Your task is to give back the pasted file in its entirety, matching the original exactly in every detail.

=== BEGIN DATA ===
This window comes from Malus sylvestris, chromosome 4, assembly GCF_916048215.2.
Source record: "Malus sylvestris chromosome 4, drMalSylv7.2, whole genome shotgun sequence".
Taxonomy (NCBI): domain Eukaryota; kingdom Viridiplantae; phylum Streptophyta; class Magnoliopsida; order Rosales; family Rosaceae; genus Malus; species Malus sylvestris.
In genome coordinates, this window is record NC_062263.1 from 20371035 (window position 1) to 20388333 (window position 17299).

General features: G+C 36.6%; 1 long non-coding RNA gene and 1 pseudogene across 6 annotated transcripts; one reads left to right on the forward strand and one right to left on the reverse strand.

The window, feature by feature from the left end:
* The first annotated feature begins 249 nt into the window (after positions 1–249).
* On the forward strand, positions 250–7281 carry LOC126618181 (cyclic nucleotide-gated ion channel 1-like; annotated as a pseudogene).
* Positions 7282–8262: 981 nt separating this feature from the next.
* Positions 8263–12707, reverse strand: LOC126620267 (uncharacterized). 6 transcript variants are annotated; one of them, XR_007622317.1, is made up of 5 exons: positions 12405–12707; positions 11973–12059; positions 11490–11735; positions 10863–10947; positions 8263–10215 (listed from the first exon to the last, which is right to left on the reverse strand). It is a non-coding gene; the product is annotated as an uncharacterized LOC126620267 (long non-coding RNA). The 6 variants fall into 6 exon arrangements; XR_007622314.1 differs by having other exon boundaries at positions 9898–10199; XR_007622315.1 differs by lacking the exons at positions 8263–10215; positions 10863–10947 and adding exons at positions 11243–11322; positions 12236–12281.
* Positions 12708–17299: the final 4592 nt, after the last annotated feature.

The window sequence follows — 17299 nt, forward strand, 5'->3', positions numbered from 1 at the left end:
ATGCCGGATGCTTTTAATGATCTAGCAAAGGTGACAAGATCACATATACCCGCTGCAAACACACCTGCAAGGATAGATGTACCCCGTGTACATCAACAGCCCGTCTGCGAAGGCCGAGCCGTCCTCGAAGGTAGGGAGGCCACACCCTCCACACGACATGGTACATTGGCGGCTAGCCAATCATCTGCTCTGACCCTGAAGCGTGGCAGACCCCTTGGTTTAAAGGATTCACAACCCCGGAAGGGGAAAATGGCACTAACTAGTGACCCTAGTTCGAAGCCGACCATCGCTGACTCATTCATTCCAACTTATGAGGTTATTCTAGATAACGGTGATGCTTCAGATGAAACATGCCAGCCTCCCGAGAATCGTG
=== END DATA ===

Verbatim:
This window comes from Malus sylvestris, chromosome 4, assembly GCF_916048215.2.
Source record: "Malus sylvestris chromosome 4, drMalSylv7.2, whole genome shotgun sequence".
Taxonomy (NCBI): domain Eukaryota; kingdom Viridiplantae; phylum Streptophyta; class Magnoliopsida; order Rosales; family Rosaceae; genus Malus; species Malus sylvestris.
In genome coordinates, this window is record NC_062263.1 from 20371035 (window position 1) to 20388333 (window position 17299).

General features: G+C 36.6%; 1 long non-coding RNA gene and 1 pseudogene across 6 annotated transcripts; one reads left to right on the forward strand and one right to left on the reverse strand.

The window, feature by feature from the left end:
* The first annotated feature begins 249 nt into the window (after positions 1–249).
* On the forward strand, positions 250–7281 carry LOC126618181 (cyclic nucleotide-gated ion channel 1-like; annotated as a pseudogene).
* Positions 7282–8262: 981 nt separating this feature from the next.
* Positions 8263–12707, reverse strand: LOC126620267 (uncharacterized). 6 transcript variants are annotated; one of them, XR_007622317.1, is made up of 5 exons: positions 12405–12707; positions 11973–12059; positions 11490–11735; positions 10863–10947; positions 8263–10215 (listed from the first exon to the last, which is right to left on the reverse strand). It is a non-coding gene; the product is annotated as an uncharacterized LOC126620267 (long non-coding RNA). The 6 variants fall into 6 exon arrangements; XR_007622314.1 differs by having other exon boundaries at positions 9898–10199; XR_007622315.1 differs by lacking the exons at positions 8263–10215; positions 10863–10947 and adding exons at positions 11243–11322; positions 12236–12281.
* Positions 12708–17299: the final 4592 nt, after the last annotated feature.

The window sequence follows — 17299 nt, forward strand, 5'->3', positions numbered from 1 at the left end:
ATGCCGGATGCTTTTAATGATCTAGCAAAGGTGACAAGATCACATATACCCGCTGCAAACACACCTGCAAGGATAGATGTACCCCGTGTACATCAACAGCCCGTCTGCGAAGGCCGAGCCGTCCTCGAAGGTAGGGAGGCCACACCCTCCACACGACATGGTACATTGGCGGCTAGCCAATCATCTGCTCTGACCCTGAAGCGTGGCAGACCCCTTGGTTTAAAGGATTCACAACCCCGGAAGGGGAAAATGGCACTAACTAGTGACCCTAGTTCGAAGCCGACCATCGCTGACTCATTCATTCCAACTTATGAGGTTATTCTAGATAACGGTGATGCTTCAGATGAAACATGCCAGCCTCCCGAGAATCGTG